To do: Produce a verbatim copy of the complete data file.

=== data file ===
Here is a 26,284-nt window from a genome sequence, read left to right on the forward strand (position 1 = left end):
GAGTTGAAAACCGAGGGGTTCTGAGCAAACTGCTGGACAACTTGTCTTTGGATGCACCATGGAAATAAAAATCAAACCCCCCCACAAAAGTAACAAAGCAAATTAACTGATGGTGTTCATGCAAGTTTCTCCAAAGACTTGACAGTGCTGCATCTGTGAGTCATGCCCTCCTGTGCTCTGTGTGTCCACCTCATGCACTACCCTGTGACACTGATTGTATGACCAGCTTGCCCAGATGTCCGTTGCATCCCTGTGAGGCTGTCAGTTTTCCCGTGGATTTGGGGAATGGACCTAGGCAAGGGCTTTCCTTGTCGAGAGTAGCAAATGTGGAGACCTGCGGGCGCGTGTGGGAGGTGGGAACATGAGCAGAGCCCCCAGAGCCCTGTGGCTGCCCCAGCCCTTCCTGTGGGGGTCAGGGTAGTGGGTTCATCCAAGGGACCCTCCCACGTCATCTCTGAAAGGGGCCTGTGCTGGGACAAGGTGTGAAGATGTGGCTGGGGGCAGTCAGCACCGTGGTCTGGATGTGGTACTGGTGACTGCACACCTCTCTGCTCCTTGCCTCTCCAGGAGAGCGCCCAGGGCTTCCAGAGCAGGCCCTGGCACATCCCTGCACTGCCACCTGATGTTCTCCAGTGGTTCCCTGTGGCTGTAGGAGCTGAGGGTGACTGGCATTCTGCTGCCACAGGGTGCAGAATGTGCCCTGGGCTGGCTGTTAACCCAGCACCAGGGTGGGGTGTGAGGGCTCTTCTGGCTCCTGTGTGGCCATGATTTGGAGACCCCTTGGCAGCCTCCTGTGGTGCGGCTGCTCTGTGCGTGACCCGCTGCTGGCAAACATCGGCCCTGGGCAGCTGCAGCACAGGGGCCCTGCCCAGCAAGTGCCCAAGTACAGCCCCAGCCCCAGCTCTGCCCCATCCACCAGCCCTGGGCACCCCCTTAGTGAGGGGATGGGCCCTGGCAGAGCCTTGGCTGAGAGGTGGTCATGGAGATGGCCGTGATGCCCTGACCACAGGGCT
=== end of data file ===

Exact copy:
Here is a 26,284-nt window from a genome sequence, read left to right on the forward strand (position 1 = left end):
GAGTTGAAAACCGAGGGGTTCTGAGCAAACTGCTGGACAACTTGTCTTTGGATGCACCATGGAAATAAAAATCAAACCCCCCCACAAAAGTAACAAAGCAAATTAACTGATGGTGTTCATGCAAGTTTCTCCAAAGACTTGACAGTGCTGCATCTGTGAGTCATGCCCTCCTGTGCTCTGTGTGTCCACCTCATGCACTACCCTGTGACACTGATTGTATGACCAGCTTGCCCAGATGTCCGTTGCATCCCTGTGAGGCTGTCAGTTTTCCCGTGGATTTGGGGAATGGACCTAGGCAAGGGCTTTCCTTGTCGAGAGTAGCAAATGTGGAGACCTGCGGGCGCGTGTGGGAGGTGGGAACATGAGCAGAGCCCCCAGAGCCCTGTGGCTGCCCCAGCCCTTCCTGTGGGGGTCAGGGTAGTGGGTTCATCCAAGGGACCCTCCCACGTCATCTCTGAAAGGGGCCTGTGCTGGGACAAGGTGTGAAGATGTGGCTGGGGGCAGTCAGCACCGTGGTCTGGATGTGGTACTGGTGACTGCACACCTCTCTGCTCCTTGCCTCTCCAGGAGAGCGCCCAGGGCTTCCAGAGCAGGCCCTGGCACATCCCTGCACTGCCACCTGATGTTCTCCAGTGGTTCCCTGTGGCTGTAGGAGCTGAGGGTGACTGGCATTCTGCTGCCACAGGGTGCAGAATGTGCCCTGGGCTGGCTGTTAACCCAGCACCAGGGTGGGGTGTGAGGGCTCTTCTGGCTCCTGTGTGGCCATGATTTGGAGACCCCTTGGCAGCCTCCTGTGGTGCGGCTGCTCTGTGCGTGACCCGCTGCTGGCAAACATCGGCCCTGGGCAGCTGCAGCACAGGGGCCCTGCCCAGCAAGTGCCCAAGTACAGCCCCAGCCCCAGCTCTGCCCCATCCACCAGCCCTGGGCACCCCCTTAGTGAGGGGATGGGCCCTGGCAGAGCCTTGGCTGAGAGGTGGTCATGGAGATGGCCGTGATGCCCTGACCACAGGGCT